By Peter Newfield,
President of Career-Resumes.com®
Resumes have evolved quite extensively since they first came into use. Allegedly the first resume was written by Thomas Edison who according to the story, simply placed his name at the top of a page and then added the words “I am available.” What has ensued since that time has no resemblance to the original.
Why is a resume important? A resume, written properly is an effective marketing tool, not a laundry list of past experience. There are 11 recognized formats for writing resumes, one being the CV or Curriculum Vitae. Translated loosely, this means “life experience.” In the United States, we talk about writing a resume, yet overseas they refer to these documents as CVs. As professional and certified resume writers, some of the bits of information we must keep stored in our treasure trove of knowledge are how resumes differ from profession to profession and also from country to country.
How do these documents differ? The CV utilized in the United States typically follows a reverse chronological pattern, meaning that information is presented from the current job first and documents the individual’s work experience backwards from there.
Internationally, the CV follows a chronological pattern, meaning, as it states, from the first job forward to the present time. Perhaps the same reasons why the English and the Americans drive on the opposite sides of the road also effect the direction of the resume.
How many years should be documented? In the United States, we recommend going back approximately 15 years or so in a person’s work history, yet for an international résumé we see them going back to education and including graduation dates.
Additionally, overseas resumes tend to have both college and high school, whereas those documents utilized in the United States include primarily college, technical schools, company sponsored training and personal development courses. International résumés also include various pieces of information such as citizenship, Visa, and immigration status (which are not usually included in United States resumes.) Here in the United States, graduation dates are generally not included unless they are within the past five or so years. In the United States we tend to have more hang-ups about age.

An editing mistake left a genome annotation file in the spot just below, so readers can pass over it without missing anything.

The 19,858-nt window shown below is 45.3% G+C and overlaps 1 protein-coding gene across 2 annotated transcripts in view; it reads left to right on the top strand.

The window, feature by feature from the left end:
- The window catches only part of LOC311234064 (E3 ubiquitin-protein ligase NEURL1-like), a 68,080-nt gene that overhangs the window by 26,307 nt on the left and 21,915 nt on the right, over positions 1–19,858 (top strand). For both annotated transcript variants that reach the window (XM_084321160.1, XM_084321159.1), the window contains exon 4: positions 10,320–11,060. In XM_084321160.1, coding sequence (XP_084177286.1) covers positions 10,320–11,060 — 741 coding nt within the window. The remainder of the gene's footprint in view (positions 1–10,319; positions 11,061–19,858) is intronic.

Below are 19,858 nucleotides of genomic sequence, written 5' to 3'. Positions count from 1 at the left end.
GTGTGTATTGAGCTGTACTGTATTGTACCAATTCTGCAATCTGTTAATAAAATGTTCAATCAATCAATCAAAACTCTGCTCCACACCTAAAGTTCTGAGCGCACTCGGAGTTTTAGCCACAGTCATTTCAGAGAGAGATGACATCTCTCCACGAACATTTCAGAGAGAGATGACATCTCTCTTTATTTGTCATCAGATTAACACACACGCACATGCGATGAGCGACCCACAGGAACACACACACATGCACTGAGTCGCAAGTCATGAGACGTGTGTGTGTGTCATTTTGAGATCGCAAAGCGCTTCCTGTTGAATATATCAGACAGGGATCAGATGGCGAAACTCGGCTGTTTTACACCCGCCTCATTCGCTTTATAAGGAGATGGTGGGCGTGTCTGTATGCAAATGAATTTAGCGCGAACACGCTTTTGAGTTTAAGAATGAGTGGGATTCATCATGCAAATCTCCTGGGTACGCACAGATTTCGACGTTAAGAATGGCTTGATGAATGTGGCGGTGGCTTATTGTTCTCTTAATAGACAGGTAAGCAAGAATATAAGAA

What pattern does the CV resume follow? The order of information presented in a CV is the same in both international and U.S. resumes but differs from the other ten formats. When writing a CV, naturally personal information is listed at the top of the page, specifically name, address, telephone number and most recently, an e-mail address. An objective, targeted or general, if one is to be used comes next, followed by education, experience and any additional information relevant to the document. Some examples would be affiliations, computer and foreign language skills.
The recommendation is that this additional information be added only if it is pertinent to the job being sought. For example, if a person is an active member of the National Basketweaver Society, this information would only be included if he or she is looking for a job in a basket designing firm. If however, the person is seeking a position as an ESL Teacher and has been volunteering to teach children and adults through a local immigration center, then this information would certainly be presented.
Why do we send resumes? The purpose of both international and United States resumes is to entice the reader to ask questions. Provide too much information, and the person does not need to meet with the applicant. Provide too little, and the reader does not want to do so. Therefore, a balance between too much and not enough can be delicate. For the most part, the person who receives a resume is aware of basic responsibilities from the job title alone. The most important information to get across is what makes this resume more interesting than all the others or, what sets this person apart from the other 600 applicants? The answer to this question is accomplishments. The how, when and what this person did to improve bottom line, operating efficiencies, accuracy, productivity or simply customer satisfaction.
Resumes, written properly will get the person’s foot in the door, from there, either in the United States or abroad, it is up to the applicant to shine!
For a free critique/price quote, email Career Resumes® at Peter@career-resumes.com.
Peter Newfield is President of Career-Resumes.com®, one of the premier resume writing services in the United States. He is The Resume Expert for BlueSteps.com, ExecutiveRegistry.com, NETSHARE.com, DirectEmployer.com and the former Resume Expert for Monster.com, Spencer Stuart Talent Network and the Career Center on AOL. View samples at: www.career-resumes.com